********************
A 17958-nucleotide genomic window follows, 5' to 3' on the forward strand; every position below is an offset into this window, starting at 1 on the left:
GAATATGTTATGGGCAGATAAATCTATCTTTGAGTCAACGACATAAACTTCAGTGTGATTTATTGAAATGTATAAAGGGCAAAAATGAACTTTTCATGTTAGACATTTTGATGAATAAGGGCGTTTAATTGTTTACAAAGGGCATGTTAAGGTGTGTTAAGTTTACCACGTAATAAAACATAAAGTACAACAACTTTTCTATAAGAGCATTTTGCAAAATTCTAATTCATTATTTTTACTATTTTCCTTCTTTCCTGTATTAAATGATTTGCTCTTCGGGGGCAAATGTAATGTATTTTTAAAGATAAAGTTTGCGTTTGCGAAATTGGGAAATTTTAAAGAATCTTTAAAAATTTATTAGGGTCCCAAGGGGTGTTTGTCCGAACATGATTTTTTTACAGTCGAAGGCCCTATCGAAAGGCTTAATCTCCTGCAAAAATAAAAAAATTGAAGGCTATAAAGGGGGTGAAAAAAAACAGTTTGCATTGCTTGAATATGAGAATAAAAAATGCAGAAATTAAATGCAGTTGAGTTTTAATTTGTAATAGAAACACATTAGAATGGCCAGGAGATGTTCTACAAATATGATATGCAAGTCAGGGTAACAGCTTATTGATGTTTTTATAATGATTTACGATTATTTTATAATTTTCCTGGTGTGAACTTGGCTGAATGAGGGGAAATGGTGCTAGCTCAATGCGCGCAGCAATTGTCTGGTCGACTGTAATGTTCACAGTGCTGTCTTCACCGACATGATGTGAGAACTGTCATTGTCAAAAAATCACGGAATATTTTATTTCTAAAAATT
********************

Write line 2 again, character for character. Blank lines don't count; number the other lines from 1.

GAATATGTTATGGGCAGATAAATCTATCTTTGAGTCAACGACATAAACTTCAGTGTGATTTATTGAAATGTATAAAGGGCAAAAATGAACTTTTCATGTTAGACATTTTGATGAATAAGGGCGTTTAATTGTTTACAAAGGGCATGTTAAGGTGTGTTAAGTTTACCACGTAATAAAACATAAAGTACAACAACTTTTCTATAAGAGCATTTTGCAAAATTCTAATTCATTATTTTTACTATTTTCCTTCTTTCCTGTATTAAATGATTTGCTCTTCGGGGGCAAATGTAATGTATTTTTAAAGATAAAGTTTGCGTTTGCGAAATTGGGAAATTTTAAAGAATCTTTAAAAATTTATTAGGGTCCCAAGGGGTGTTTGTCCGAACATGATTTTTTTACAGTCGAAGGCCCTATCGAAAGGCTTAATCTCCTGCAAAAATAAAAAAATTGAAGGCTATAAAGGGGGTGAAAAAAAACAGTTTGCATTGCTTGAATATGAGAATAAAAAATGCAGAAATTAAATGCAGTTGAGTTTTAATTTGTAATAGAAACACATTAGAATGGCCAGGAGATGTTCTACAAATATGATATGCAAGTCAGGGTAACAGCTTATTGATGTTTTTATAATGATTTACGATTATTTTATAATTTTCCTGGTGTGAACTTGGCTGAATGAGGGGAAATGGTGCTAGCTCAATGCGCGCAGCAATTGTCTGGTCGACTGTAATGTTCACAGTGCTGTCTTCACCGACATGATGTGAGAACTGTCATTGTCAAAAAATCACGGAATATTTTATTTCTAAAAATT